Exactly. That point suddenly seemed so much harder than anything else I'd encountered up till then but I kept going back until I did it. The fact that, once completed, you can replay the game but keeping all your weapons is brilliant. You should have seen the smile on my face when I replayed this section with the unlimited Rocket Launcher and a fully-tooled up Riot Gun.

It's immensely satisfying to zoom through some of the earlier tricky sections and boss battles with the Killer 7 magnum and so on. Funnily enough, making it easier doesn't spoil the game at all - it just makes it more fun and it feels like a just reward for having struggled through those sections with the vanilla hand gun and a rusty shotgun the first time.

Craig is right. Someone somewhere has forgotten that games are meant to be fun - and I think that's what RE4 and others have captured again. They're just fun to play!

Re: Modern games that 'restore your faith'

Posted: Fri Feb 10, 2006 5:33 am
by Morkin
Hungry Horace wrote:
I started playing Klonoa 2 on the PS2 last night, and it really captivated me with an immediacy that I have not felt for quite some time. Yes, it may have slightly retro gaming mechanics, but the purity and sheer sense of imagination makes it seem 'fresher' than most games I have played in the last few months. Needless to say I shall be bonded to it for as much of the coming weekend as possible...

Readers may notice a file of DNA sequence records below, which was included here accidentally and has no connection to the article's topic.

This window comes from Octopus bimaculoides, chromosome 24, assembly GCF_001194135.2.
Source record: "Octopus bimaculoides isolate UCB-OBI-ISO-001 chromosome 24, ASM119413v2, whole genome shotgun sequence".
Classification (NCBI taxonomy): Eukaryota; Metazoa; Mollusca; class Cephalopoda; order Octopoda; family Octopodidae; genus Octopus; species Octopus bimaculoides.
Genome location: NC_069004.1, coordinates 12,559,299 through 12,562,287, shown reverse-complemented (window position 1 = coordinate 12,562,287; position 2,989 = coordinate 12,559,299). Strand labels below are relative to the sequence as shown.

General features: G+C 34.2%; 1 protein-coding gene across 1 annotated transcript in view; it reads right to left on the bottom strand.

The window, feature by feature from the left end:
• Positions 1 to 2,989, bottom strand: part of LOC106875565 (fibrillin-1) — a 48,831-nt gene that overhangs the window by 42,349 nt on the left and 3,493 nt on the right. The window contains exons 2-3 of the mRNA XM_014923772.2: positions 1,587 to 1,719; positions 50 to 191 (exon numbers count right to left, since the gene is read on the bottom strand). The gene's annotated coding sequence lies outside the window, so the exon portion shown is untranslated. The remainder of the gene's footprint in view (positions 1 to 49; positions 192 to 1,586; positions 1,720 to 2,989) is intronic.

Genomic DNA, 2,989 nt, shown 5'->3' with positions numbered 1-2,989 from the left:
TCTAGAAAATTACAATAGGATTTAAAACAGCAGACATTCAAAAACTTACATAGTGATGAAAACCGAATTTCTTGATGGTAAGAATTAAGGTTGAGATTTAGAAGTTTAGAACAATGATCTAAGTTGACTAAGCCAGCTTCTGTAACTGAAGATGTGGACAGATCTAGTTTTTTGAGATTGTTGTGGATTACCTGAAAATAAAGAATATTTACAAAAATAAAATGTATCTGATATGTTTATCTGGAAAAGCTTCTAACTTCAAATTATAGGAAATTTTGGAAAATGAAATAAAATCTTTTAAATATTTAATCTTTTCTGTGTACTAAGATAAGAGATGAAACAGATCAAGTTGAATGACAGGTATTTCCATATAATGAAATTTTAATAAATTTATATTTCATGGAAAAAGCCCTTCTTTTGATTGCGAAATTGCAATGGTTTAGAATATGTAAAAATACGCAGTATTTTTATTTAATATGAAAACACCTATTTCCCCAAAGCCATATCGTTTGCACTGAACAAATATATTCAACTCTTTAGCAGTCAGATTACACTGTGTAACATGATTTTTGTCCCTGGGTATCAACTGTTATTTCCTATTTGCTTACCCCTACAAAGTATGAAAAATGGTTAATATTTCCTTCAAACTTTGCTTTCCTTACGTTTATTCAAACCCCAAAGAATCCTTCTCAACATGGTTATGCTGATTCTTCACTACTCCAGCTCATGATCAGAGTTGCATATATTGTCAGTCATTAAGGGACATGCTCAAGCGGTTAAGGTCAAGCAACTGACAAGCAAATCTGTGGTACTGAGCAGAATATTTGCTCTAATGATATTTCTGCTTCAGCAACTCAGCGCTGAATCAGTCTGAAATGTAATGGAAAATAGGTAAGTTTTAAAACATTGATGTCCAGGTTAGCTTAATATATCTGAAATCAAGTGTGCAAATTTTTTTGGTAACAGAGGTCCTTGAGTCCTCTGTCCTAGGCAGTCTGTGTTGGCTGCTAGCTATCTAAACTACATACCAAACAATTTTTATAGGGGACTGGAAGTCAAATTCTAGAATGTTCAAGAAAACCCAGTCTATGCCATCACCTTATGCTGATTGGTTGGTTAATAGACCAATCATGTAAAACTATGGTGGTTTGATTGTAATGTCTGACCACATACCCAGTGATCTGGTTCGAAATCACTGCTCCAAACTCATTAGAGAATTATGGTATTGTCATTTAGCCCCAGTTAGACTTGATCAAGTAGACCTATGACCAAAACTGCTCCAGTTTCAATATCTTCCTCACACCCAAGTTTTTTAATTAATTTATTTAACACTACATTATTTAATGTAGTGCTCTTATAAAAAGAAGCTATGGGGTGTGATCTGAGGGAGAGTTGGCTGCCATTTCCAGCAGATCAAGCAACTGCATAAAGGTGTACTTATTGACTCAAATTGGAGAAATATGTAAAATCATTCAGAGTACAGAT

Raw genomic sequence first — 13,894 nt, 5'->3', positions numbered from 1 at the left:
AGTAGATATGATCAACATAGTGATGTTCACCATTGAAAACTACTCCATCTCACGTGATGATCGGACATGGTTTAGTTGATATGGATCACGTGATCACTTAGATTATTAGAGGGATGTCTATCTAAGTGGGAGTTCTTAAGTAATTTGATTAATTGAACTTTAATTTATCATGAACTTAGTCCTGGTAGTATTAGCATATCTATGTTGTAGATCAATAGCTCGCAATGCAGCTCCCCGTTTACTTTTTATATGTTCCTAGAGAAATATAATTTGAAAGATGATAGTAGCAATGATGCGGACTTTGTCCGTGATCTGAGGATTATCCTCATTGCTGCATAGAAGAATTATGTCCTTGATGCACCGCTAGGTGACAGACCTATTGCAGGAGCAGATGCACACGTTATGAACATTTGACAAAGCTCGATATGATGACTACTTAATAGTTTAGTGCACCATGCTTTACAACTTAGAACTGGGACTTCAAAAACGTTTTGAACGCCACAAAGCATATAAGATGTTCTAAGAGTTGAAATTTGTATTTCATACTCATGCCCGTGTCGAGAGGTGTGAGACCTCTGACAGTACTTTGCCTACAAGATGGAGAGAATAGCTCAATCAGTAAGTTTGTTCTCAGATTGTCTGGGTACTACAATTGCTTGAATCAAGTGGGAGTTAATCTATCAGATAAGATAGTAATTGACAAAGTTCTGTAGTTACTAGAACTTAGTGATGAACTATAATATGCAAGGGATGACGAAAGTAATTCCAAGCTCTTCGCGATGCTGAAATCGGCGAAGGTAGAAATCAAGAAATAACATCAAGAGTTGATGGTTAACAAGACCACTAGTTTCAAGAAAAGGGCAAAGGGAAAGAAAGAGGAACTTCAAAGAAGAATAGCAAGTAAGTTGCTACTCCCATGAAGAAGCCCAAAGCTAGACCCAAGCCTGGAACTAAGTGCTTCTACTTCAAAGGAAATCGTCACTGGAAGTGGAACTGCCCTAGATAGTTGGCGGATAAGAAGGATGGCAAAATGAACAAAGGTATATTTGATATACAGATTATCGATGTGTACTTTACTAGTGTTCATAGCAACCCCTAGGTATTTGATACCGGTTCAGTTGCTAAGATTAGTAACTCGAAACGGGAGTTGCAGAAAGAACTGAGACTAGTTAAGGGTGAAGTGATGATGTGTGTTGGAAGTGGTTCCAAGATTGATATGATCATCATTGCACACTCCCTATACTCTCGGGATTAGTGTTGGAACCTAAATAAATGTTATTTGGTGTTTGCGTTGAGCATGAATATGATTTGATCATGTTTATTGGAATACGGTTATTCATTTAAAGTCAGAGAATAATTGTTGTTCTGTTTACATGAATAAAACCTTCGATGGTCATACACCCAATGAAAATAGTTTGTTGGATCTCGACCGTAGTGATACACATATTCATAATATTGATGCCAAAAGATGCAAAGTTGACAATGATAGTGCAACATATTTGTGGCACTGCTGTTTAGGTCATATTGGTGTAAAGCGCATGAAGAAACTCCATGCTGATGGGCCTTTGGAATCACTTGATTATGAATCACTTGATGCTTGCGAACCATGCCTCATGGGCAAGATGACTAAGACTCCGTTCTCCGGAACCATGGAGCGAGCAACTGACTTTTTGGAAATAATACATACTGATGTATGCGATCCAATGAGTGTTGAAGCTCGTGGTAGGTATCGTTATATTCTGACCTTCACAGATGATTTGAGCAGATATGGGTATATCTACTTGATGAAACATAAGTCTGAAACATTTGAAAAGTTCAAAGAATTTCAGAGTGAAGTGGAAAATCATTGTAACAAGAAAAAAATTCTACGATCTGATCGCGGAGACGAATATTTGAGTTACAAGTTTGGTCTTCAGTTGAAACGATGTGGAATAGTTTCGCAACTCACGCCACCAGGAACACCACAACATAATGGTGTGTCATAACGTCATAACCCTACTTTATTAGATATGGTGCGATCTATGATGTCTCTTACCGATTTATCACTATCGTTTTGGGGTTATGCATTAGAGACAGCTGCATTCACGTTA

Good call. :) The Klonoa series is one of my all time favourites - have you tried the GBA versions ? Pure goodness, imo course.

I don't think I've ever lost my love of modern gaming, as there have been so many highlights. I'm a huge Splinter Cell fan & have really enjoyed all three of them so far on the XBox. And I finished them, which is rare for me. I also really enjoyed RE4, which I played for hours & hours & didn't really want it to end.

And then there are all the games on the DS & some on the PSP that are hugely enjoyable, so, umm, it's all good. :D

Posted: Fri Feb 10, 2006 5:54 am
by pottyboy